The cathedral of Florence is built as a basilica, having a wide central nave of four square bays, with an aisle on either side. The chancel and transepts are of identical polygonal plan, separated by two smaller polygonal chapels. The whole plan forms a Latin cross. The nave and aisles are separated by wide pointed Gothic arches resting on composite piers.

The dimensions of the building are enormous: building area Sjabloon:Convert, length Sjabloon:Convert, width Sjabloon:Convert, width at the crossing Sjabloon:Convert. The height of the arches in the aisles is Sjabloon:Convert. The height of the dome is Sjabloon:Convert.[10]

Planned Sculpture for the exterior[wysig | wysig bron]

The Overseers of the Office of Works of Florence Cathedral, consisting mostly of members of the influential woolen cloth guild, the Arte della Lana, had plans to commission a series of twelve large Old Testament sculptures for the buttresses of the cathedral.[11]Donatello, then in his early twenties, was commissioned to carve a statue of David in 1408, to top one of the buttresses of Florence Cathedral, though it was never placed there. Nanni di Banco was commissioned to carve a marble statue of Isaiah, at the same scale, in the same year. One of the statues was lifted into place in 1409, but was found to be too small to be easily visible from the ground and was taken down; both statues then languished in the workshop of the opera for several years.[12][13][14] In 1410 Donatello made the first of the statues, a figure of Joshua in terracotta. In 1409-1411 Donatello made a statue of Saint John the Evangelist which until 1588 was in a niche of the old cathedral façade. A figure of Hercules, also in terracotta, was commissioned from the Florentine sculptor Agostino di Duccio in 1463 and was made perhaps under Donatello's direction.[15] A statue of David by Michelangelo was completed 1501-1504 although it could not be placed on the Butteresss because of its six ton weight. In 2010 a fiberglass replica of "David" was placed for one day on the Florence cathedral.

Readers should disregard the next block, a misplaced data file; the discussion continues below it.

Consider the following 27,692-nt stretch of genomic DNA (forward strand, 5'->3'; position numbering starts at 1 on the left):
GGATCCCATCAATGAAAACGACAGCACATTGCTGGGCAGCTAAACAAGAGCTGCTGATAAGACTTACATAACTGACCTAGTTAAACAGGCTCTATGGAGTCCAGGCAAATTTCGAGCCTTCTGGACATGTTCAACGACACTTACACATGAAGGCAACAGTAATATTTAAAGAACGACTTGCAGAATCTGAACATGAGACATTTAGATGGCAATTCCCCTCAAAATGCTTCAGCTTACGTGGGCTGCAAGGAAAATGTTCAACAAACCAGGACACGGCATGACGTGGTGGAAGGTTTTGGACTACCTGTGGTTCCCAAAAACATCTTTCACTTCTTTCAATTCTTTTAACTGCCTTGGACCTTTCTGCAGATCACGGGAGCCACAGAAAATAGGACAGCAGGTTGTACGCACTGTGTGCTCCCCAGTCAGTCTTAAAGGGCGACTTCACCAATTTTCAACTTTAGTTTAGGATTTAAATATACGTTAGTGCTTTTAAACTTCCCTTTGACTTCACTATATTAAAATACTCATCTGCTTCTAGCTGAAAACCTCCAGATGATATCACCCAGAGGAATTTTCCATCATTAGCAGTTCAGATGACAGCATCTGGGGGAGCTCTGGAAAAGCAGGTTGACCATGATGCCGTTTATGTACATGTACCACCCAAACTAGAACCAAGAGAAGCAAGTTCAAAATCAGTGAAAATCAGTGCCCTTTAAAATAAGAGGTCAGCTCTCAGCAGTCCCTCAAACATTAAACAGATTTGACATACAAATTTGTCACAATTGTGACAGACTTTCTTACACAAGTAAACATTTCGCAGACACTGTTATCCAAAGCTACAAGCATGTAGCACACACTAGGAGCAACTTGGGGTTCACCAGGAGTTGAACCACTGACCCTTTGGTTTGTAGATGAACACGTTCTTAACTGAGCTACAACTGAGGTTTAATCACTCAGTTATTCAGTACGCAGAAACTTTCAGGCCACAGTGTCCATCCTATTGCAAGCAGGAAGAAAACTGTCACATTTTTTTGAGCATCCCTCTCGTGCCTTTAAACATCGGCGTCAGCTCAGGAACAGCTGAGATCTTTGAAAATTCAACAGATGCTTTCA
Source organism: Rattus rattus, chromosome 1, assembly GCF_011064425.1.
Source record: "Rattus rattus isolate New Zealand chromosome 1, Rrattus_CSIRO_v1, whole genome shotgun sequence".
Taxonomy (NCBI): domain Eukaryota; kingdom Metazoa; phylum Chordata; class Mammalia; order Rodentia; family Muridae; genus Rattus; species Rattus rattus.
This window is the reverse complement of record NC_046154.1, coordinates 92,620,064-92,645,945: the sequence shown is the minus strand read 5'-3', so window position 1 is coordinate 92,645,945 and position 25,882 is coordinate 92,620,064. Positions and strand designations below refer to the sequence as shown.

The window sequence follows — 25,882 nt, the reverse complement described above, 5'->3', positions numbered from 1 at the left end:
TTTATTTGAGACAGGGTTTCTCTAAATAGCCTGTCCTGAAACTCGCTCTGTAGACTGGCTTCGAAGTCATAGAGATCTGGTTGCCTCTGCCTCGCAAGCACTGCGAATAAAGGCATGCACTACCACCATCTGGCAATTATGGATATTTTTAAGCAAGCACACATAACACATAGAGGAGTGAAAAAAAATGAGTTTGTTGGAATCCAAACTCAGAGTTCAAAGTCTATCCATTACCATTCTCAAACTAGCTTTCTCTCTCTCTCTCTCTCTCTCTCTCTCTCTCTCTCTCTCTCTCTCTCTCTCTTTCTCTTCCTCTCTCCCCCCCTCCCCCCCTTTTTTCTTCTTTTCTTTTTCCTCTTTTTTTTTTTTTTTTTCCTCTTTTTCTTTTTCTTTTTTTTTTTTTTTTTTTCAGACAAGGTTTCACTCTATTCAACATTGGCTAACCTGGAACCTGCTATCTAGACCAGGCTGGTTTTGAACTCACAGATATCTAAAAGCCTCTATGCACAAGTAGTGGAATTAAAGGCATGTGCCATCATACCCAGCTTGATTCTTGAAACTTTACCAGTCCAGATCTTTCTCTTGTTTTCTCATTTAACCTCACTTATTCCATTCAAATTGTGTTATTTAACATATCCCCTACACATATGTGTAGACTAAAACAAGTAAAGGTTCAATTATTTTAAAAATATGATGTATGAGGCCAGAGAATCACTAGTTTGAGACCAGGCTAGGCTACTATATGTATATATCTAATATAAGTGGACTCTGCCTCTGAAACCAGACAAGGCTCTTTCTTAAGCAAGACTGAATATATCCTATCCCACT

Dome[wysig | wysig bron]

By the beginning of the 15th century, after a hundred years of construction, the structure was still missing its dome. The basic features of the dome had been designed by Arnolfo di Cambio in 1296. His brick model, Sjabloon:Convert high, Sjabloon:Convert long, was standing in a side aisle of the unfinished building, and had long been sacrosanct.[16] It called for an octagonal dome higher and wider than any that had ever been built, with no external buttresses to keep it from spreading and falling under its own weight.

Sjabloon:External media

The commitment to reject traditional Gothic buttresses had been made when Neri di Fioravanti's model was chosen over a competing one by Giovanni di Lapo Ghini.[17] That architectural choice, in 1367, was one of the first events of the Italian Renaissance, marking a break with the Medieval Gothic style and a return to the classic Mediterranean dome. Italian architects regarded Gothic flying buttresses as ugly makeshifts. Furthermore, the use of buttresses was forbidden in Florence, as the style was favored by central Italy's traditional enemies to the north.[18] Neri's model depicted a massive inner dome, open at the top to admit light, like Rome's Pantheon, but enclosed in a thinner outer shell, partly supported by the inner dome, to keep out the weather. It was to stand on an unbuttressed octagonal drum. Neri's dome would need an internal defense against spreading (hoop stress), but none had yet been designed.

Dome seen from the Giotto's Campanile